Wednesday, 30 May 2012

The Hunger Games: Part 2 My Favourite Characters

The Hunger Games: My Favourite Characters

Hokay, so Suzanne Collins is definitely not a fan of creating perfect little characters. They’re all very real, multi-dimensional, have good qualities as well as bad, and make both poor and brilliant choices. There are a few characters that I have picked as my favourites.


Such an obvious choice. Who doesn’t love a good “gay best friend” character? Ok so I know there’s nowhere that says he’s gay, but he definitely falls in that ever-popular character category. He is more than just a stereotype however.

Katniss: “So you’re here to help me look pretty?”
Cinna: “No, I’m here to help you make an impression.”
Cinna wanted to not only help Katniss, but her District. He wanted to make them proud and give them all something to fight for. Later in the series, Cinna makes some pretty amazing sacrifices for the greater good of Panem. He got it. He understood that it wasn’t just about putting on a good show.


Prim is kind of displayed as a weak character, but sometimes it is hardest to be the person who is left behind. I think that as we get to know her better throughout the series she becomes a truly excellent character. She cares about the people around her, not just those closest to her. She is willing to lay her own safety and comfort on the line to help others. She hates seeing anyone suffer. In a series so full of violence and gore, she is very refreshing.


Well first of all, I have to admit that I am such a sucker for the whole “best friend romance” thing. Gets me every time. But before you think that I’m just one of the many fan girls drowning in the sultry grey eyes (it just took me a good 2 minutes to figure out what colour his eyes were) of Liam Hemsworth, I do have some legit reasons why I love Gale.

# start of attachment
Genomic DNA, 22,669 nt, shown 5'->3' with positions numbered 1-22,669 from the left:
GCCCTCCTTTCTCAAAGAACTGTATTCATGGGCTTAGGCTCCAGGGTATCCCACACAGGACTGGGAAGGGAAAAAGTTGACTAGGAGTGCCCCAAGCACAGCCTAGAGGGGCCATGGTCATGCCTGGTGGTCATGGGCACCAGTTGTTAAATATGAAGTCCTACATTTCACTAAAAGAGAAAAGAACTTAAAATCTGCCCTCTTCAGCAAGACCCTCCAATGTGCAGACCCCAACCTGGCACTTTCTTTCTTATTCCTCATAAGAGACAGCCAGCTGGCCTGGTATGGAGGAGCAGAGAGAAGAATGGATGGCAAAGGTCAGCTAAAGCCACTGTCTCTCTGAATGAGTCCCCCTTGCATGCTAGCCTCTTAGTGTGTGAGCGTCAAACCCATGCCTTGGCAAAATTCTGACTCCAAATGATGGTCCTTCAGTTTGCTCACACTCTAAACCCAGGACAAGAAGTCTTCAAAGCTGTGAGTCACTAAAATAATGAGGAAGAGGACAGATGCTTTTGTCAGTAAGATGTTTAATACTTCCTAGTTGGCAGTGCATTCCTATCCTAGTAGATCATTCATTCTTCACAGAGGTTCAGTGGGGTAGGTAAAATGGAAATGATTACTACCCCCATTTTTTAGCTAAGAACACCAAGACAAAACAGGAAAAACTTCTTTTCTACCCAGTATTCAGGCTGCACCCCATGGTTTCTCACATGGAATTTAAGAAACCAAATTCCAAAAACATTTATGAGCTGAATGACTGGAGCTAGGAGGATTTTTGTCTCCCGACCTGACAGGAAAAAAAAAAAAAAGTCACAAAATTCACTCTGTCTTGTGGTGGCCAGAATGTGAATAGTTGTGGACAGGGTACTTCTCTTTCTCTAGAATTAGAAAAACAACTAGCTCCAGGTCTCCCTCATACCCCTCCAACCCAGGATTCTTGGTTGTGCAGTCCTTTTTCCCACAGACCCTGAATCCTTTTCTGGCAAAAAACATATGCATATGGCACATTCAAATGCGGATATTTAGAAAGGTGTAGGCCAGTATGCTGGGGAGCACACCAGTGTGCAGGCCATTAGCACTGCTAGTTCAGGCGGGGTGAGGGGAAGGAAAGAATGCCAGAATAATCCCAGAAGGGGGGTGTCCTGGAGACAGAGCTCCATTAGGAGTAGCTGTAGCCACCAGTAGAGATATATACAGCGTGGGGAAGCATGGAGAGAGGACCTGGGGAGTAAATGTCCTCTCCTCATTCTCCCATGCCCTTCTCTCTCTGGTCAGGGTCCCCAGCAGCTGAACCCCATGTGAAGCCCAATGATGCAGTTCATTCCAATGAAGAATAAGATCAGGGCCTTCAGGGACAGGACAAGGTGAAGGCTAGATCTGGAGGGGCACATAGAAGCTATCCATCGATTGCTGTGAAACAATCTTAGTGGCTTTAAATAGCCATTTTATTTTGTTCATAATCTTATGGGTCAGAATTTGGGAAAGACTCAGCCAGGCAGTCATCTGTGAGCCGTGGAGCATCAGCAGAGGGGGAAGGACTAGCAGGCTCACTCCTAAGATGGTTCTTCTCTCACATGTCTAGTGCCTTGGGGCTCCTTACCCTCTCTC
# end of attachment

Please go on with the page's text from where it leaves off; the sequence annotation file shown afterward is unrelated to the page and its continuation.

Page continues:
Gale is manly. He provides for his family, he works hard and makes many sacrifices for them. This is awesome. Men should do this.

Gale sees the big picture. He loves Katniss, yes. He wants to be with her, to protect her and provide for her, but not at any cost. He is concerned about his entire district, and the other districts as well. He has a strong sense of justice and is willing to fight for freedom for everyone. His passion for freedom does become misguided, and he becomes willing to sacrifice too much. However, he is one of the few characters in the book that is truly passionate about the greater battle being fought. He isn’t stuck in his own little world of himself and Katniss and his immediate family, unlike some other characters who I will mention tomorrow in…

Katniss: Why I Think She is a Terrible Example for Young Girls/Everyone.

Monday, 28 May 2012

The Hunger Games Review Part 1: The Questions